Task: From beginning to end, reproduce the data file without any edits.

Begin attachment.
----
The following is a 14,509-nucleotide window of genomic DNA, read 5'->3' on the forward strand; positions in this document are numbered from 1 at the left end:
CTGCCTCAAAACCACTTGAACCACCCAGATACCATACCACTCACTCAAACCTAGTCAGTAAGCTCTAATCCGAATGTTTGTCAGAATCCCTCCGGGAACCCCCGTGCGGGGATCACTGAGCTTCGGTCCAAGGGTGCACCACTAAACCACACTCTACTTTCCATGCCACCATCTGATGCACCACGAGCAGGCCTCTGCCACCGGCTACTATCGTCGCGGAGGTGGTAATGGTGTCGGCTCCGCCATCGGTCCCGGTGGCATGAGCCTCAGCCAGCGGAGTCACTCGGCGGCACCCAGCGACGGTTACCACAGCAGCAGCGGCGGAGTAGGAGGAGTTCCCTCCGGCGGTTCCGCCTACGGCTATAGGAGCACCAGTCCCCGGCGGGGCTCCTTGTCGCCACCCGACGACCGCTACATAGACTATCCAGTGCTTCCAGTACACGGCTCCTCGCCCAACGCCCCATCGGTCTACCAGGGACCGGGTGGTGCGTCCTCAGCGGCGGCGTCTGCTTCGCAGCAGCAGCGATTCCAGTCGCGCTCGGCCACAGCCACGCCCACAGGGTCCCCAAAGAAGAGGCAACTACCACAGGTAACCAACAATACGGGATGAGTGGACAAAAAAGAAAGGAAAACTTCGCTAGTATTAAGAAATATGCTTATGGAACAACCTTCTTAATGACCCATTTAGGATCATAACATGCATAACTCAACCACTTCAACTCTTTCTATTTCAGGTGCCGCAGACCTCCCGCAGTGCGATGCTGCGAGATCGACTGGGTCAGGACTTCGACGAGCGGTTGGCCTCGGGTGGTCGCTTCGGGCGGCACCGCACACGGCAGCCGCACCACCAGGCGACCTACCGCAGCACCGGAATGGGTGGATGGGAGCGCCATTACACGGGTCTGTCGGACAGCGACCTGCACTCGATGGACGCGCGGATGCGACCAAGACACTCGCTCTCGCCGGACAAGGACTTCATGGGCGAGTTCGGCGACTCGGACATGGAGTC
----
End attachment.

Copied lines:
The following is a 14,509-nucleotide window of genomic DNA, read 5'->3' on the forward strand; positions in this document are numbered from 1 at the left end:
CTGCCTCAAAACCACTTGAACCACCCAGATACCATACCACTCACTCAAACCTAGTCAGTAAGCTCTAATCCGAATGTTTGTCAGAATCCCTCCGGGAACCCCCGTGCGGGGATCACTGAGCTTCGGTCCAAGGGTGCACCACTAAACCACACTCTACTTTCCATGCCACCATCTGATGCACCACGAGCAGGCCTCTGCCACCGGCTACTATCGTCGCGGAGGTGGTAATGGTGTCGGCTCCGCCATCGGTCCCGGTGGCATGAGCCTCAGCCAGCGGAGTCACTCGGCGGCACCCAGCGACGGTTACCACAGCAGCAGCGGCGGAGTAGGAGGAGTTCCCTCCGGCGGTTCCGCCTACGGCTATAGGAGCACCAGTCCCCGGCGGGGCTCCTTGTCGCCACCCGACGACCGCTACATAGACTATCCAGTGCTTCCAGTACACGGCTCCTCGCCCAACGCCCCATCGGTCTACCAGGGACCGGGTGGTGCGTCCTCAGCGGCGGCGTCTGCTTCGCAGCAGCAGCGATTCCAGTCGCGCTCGGCCACAGCCACGCCCACAGGGTCCCCAAAGAAGAGGCAACTACCACAGGTAACCAACAATACGGGATGAGTGGACAAAAAAGAAAGGAAAACTTCGCTAGTATTAAGAAATATGCTTATGGAACAACCTTCTTAATGACCCATTTAGGATCATAACATGCATAACTCAACCACTTCAACTCTTTCTATTTCAGGTGCCGCAGACCTCCCGCAGTGCGATGCTGCGAGATCGACTGGGTCAGGACTTCGACGAGCGGTTGGCCTCGGGTGGTCGCTTCGGGCGGCACCGCACACGGCAGCCGCACCACCAGGCGACCTACCGCAGCACCGGAATGGGTGGATGGGAGCGCCATTACACGGGTCTGTCGGACAGCGACCTGCACTCGATGGACGCGCGGATGCGACCAAGACACTCGCTCTCGCCGGACAAGGACTTCATGGGCGAGTTCGGCGACTCGGACATGGAGTC